I was present in the Chamber of the House of Lords when the effect of this judgment was being debated and some suggested that it would lead to judicial review of decisions taken by commanders in the field of battle. This was to exaggerate the consequences of the decision but its full implications have yet to be worked out.

Compared to the issue of the Court’s jurisdiction, Strasbourg’s decision in Hirst about prisoners’ votes seems small beer. And yet that case has provoked the more severe reaction. Mr Cameron has said that the idea of a prisoner voting makes him feel sick and the House of Commons, in the resolution to which I referred at the beginning of this lecture, has passed a resolution defying Strasbourg. More recently, a joint Parliamentary Committee, on which I served as the only cross-bencher, sat to advise Parliament on the appropriate response to Strasbourg’s judgment in Hirst. The primary issue proved to be not whether the decision in Hirst was good or bad. It was whether Parliament should pass an Act that deliberately flouted the decision, or pass an Act that gave effect to it. International law requires this country to comply with decisions of the Strasbourg Court, because we signed up to a Convention agreeing to do just that. But it is a fundamental principle of our unwritten constitution that Parliament is supreme, and some members of the Committee felt strongly that Parliament should demonstrate that supremacy by defying Strasbourg.

Happily, respect for the rule of law prevailed, and the Committee advised that Parliament should comply with the judgment in Hirst by giving the vote to any prisoner sentenced to less than 12 months’ imprisonment. This is how our Report dealt with the issue of principle: “…the principle of parliamentary sovereignty is not an argument against giving effect to the judgment of the European Court of Human Rights. Parliament remains sovereign, but that sovereignty resides in Parliament’s power to withdraw from the Convention system. While we are part of the system we incur obligations that cannot be the subject of cherry picking… A refusal to implement the Court’s judgment would not only undermine the international standing of the UK; it would give succor to those states in the Council of Europe who have a poor record of protecting human rights and who may draw on such action as setting a precedent that they may wish to follow”.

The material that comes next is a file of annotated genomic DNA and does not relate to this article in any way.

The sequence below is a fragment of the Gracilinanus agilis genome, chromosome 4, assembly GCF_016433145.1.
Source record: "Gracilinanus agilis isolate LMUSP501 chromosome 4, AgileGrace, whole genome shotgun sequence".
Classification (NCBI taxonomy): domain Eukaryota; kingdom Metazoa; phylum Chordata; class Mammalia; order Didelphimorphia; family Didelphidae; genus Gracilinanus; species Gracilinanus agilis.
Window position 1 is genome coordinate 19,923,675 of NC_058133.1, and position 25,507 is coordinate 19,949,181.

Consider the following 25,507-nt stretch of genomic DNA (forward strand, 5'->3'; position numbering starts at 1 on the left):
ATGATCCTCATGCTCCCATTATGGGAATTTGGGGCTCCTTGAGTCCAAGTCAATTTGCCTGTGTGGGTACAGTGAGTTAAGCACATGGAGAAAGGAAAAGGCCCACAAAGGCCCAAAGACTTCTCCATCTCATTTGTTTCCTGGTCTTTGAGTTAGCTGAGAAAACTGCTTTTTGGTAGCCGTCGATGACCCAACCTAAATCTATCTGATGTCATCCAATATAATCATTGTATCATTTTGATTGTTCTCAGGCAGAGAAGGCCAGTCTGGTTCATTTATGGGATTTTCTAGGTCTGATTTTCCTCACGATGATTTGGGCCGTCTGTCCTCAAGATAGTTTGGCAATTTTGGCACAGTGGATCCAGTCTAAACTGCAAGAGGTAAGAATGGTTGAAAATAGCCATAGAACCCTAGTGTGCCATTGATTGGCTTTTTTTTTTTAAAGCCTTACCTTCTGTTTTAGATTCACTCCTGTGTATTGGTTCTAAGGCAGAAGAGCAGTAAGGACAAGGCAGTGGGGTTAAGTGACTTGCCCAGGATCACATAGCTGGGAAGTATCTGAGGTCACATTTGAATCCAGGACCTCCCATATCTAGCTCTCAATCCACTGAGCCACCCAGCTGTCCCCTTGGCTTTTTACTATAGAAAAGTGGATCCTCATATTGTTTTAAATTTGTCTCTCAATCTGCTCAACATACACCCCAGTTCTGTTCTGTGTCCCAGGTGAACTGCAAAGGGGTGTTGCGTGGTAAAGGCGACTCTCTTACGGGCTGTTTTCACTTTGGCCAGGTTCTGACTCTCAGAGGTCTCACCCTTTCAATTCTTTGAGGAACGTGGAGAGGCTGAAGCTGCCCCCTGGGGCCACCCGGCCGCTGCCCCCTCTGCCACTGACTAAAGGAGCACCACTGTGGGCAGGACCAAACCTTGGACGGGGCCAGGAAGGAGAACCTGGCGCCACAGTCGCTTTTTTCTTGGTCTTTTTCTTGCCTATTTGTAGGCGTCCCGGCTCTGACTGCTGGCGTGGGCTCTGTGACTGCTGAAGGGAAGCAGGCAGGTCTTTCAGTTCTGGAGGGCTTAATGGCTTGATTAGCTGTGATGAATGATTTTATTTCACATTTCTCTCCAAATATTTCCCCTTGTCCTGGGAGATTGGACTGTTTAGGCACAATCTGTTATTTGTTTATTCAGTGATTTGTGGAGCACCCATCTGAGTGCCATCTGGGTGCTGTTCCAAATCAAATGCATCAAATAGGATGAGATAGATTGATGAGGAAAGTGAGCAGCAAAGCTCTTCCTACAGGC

That surely is the point. We did not sign up to the Human Rights Convention because of concern about our own respect for human rights. We did so because of concern about the behaviour of others. Even so we have, on occasion, rightly been found wanting by the Strasbourg Court – by way of example in denying basic rights to prisoners, in discriminating against homosexuals, in detention of terrorist suspects without trial, in permitting decisions to be founded on evidence not shown to the losing party. But these shortcomings have been insignificant compared to the violations of human rights of which other members of the Council of Europe have been held guilty by Strasbourg.